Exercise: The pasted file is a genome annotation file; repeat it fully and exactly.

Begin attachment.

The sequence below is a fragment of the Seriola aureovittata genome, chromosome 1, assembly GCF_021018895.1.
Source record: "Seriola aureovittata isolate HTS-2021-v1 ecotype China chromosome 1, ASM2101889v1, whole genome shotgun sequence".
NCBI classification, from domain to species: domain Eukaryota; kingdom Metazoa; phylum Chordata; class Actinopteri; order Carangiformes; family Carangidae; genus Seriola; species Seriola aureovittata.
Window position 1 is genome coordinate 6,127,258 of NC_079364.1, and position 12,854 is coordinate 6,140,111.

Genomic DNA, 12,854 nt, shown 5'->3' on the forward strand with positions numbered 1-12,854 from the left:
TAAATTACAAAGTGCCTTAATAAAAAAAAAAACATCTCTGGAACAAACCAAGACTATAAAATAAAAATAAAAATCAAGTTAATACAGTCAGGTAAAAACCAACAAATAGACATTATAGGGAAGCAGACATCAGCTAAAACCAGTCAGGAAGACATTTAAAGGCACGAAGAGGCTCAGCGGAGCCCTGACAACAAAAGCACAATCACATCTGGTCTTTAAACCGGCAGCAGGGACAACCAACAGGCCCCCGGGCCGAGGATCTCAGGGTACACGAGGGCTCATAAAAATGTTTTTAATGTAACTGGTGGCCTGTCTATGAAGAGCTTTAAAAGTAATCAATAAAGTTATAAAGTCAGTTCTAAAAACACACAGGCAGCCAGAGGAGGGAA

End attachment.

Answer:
The sequence below is a fragment of the Seriola aureovittata genome, chromosome 1, assembly GCF_021018895.1.
Source record: "Seriola aureovittata isolate HTS-2021-v1 ecotype China chromosome 1, ASM2101889v1, whole genome shotgun sequence".
NCBI classification, from domain to species: domain Eukaryota; kingdom Metazoa; phylum Chordata; class Actinopteri; order Carangiformes; family Carangidae; genus Seriola; species Seriola aureovittata.
Window position 1 is genome coordinate 6,127,258 of NC_079364.1, and position 12,854 is coordinate 6,140,111.

Genomic DNA, 12,854 nt, shown 5'->3' on the forward strand with positions numbered 1-12,854 from the left:
TAAATTACAAAGTGCCTTAATAAAAAAAAAAACATCTCTGGAACAAACCAAGACTATAAAATAAAAATAAAAATCAAGTTAATACAGTCAGGTAAAAACCAACAAATAGACATTATAGGGAAGCAGACATCAGCTAAAACCAGTCAGGAAGACATTTAAAGGCACGAAGAGGCTCAGCGGAGCCCTGACAACAAAAGCACAATCACATCTGGTCTTTAAACCGGCAGCAGGGACAACCAACAGGCCCCCGGGCCGAGGATCTCAGGGTACACGAGGGCTCATAAAAATGTTTTTAATGTAACTGGTGGCCTGTCTATGAAGAGCTTTAAAAGTAATCAATAAAGTTATAAAGTCAGTTCTAAAAACACACAGGCAGCCAGAGGAGGGAA